Missile test headlines on the Korean peninsula are almost invariably about the nuclear-armed North, but this week the South fired a submarine-launched ballistic missile of its own as it rapidly scales up its military capabilities.
The successful test puts the South among the elite flotilla of nations with proven SLBM technology, and Seoul is on a multi-billion-dollar drive to develop its defence forces.
On the other side of the Demilitarized Zone that splits the peninsula, the North maintains the world's largest standing army and has made rapid progress in its nuclear weapon and ballistic missile programmes, earning it multiple international sanctions.
But Seoul's SLBMs shift the strategic balance, enabling it to respond with a surprise second strike even if its land-based forces were destroyed in a conflict.
Wednesday's launch took place from the Ahn Chang-ho, a new 3,000-ton missile submarine named after an independence campaigner.
Afterwards President Moon Jae-in -- who has long pursued engagement with Pyongyang to bring it to the negotiating table -- told the vessel's commander: "Activist Ahn Chang-ho remarked in 1921 that 'The only thing we can trust and wish for is our strength'."
South Korea maintains a conscript army to defend it against the North, which invaded in 1950, and this month unveiled a blueprint to raise its defence budget to 70 trillion won ($60 billion) by 2026, with a focus on developing "cutting-edge advanced technologies".
It is adding more Aegis-class destroyers to its navy and building more SLBM submarines, as well as replacing ageing F-4 and F-5 jets with indigenously-designed KF-21 fighters.
The state Agency for Defense Development (ADD) also unveiled a supersonic cruise missile on Wednesday and said it was pursuing a high-powered ballistic missile able to deliver a significantly heavier warhead.
And in July it successfully tested what it called a solid-fuel engine for space rockets, designed to put small satellites into low Earth orbit.
Space rockets and military missiles use similar engine technology -- a correlation previously exploited by the North when it carried out what it said were satellite launches and others called disguised missile tests.
Solid-fuelled missiles are more mobile and quicker to deploy than liquid-fuelled ones.
- Lesson learned -
Washington stations around 28,500 troops in the South to help defend it against the North, but analysts say Seoul's development programmes are also driven by its experience of Donald Trump's administration, which showed it could be strategically unwise to rely on the US in perpetuity.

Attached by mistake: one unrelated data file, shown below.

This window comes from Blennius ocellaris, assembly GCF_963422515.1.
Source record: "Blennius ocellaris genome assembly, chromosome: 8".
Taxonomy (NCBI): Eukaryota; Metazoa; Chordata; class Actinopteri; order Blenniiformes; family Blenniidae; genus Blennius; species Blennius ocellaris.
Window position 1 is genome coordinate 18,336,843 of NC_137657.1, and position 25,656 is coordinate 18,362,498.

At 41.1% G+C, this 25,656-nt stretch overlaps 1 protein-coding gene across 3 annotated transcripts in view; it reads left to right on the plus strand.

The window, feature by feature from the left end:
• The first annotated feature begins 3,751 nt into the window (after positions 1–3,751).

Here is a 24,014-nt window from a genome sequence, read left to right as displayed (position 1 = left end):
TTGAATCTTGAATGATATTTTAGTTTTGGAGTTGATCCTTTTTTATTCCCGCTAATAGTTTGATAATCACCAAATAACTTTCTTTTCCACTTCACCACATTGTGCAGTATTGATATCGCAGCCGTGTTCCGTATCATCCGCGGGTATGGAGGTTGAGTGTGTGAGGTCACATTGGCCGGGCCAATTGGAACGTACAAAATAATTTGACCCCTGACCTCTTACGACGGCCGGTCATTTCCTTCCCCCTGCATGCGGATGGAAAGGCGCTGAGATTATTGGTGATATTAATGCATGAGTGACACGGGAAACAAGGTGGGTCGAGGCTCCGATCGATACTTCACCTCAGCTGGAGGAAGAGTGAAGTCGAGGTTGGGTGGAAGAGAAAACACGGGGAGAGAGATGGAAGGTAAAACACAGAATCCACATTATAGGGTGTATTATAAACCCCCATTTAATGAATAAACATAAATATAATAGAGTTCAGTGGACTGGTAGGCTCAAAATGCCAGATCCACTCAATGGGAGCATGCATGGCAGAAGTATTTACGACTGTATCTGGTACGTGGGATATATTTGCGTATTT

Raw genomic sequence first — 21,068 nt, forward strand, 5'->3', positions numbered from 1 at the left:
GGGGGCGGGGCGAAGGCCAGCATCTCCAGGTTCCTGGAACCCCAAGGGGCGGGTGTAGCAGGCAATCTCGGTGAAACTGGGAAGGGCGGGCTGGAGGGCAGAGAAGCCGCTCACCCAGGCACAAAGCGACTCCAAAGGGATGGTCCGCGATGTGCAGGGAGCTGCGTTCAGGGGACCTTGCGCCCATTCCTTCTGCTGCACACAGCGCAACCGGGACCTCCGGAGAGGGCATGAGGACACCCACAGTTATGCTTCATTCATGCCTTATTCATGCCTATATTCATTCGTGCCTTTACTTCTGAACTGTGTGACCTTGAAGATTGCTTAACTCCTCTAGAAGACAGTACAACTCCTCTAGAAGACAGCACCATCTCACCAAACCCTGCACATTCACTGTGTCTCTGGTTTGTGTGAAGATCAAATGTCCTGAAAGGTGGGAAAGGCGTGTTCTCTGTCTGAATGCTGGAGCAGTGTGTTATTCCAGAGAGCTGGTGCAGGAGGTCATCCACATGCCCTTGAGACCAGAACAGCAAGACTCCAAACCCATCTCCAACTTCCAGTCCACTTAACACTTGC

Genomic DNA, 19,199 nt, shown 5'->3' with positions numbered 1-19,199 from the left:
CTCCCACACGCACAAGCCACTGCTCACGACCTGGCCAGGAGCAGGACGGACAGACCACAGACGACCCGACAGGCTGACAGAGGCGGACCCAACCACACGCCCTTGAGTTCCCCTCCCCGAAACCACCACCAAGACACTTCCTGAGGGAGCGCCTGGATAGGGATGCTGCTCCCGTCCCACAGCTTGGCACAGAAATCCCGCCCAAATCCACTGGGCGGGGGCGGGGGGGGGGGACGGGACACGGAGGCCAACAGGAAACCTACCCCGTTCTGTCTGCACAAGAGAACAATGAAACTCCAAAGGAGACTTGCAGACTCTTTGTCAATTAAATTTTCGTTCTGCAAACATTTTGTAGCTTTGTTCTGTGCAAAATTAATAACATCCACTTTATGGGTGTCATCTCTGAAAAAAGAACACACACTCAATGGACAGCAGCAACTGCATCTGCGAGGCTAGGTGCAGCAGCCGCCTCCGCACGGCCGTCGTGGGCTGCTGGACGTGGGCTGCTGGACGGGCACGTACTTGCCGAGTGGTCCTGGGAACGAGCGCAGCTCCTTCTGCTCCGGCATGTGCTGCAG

"We have to remember just how erratic the exercise of American power became," said Yonsei University professor John Delury.
"President Trump would regularly talk about in very hostile terms about the alliance with South Korea. So of course, that leaves a legacy," he said.
"And obviously nothing has really worked with North Korea," he added.
"From a South Korean perspective, you know you need your backup plan."
Under terms of the alliance, in the event of war their forces will be combined under American control.
Transferring that operational command to South Korea is a touchstone issue for the country's nationalistic left, and the South's military capacities are among the conditions required.
Moon has repeatedly pressed for the change to happen before he leaves office, but that is now unlikely with only eight months to go.
Outside the five permanent members of the UN Security Council, only India and now South Korea have proven SLBM technology. And aside from the South, all the others are nuclear powers.
Whether Seoul should go nuclear is a long-running topic of debate in the country, particularly on the right -- the last US atomic weapons were removed in 1991.
As a signatory to the Nuclear Non-Proliferation Treaty (NPT) the South is barred from having atomic weapons of its own, but a recent opinion poll by the conservative Asan Institute showed almost 70 percent support for their acquisition in light of the North's arsenal -- the highest figure in a decade.
"The NPT protocols failed to prevent North Korea from becoming a nuclear power and yet restrict the Republic of Korea from developing its own weapons," retired South Korean lieutenant general Chun In-bum told AFP. "This needs to change."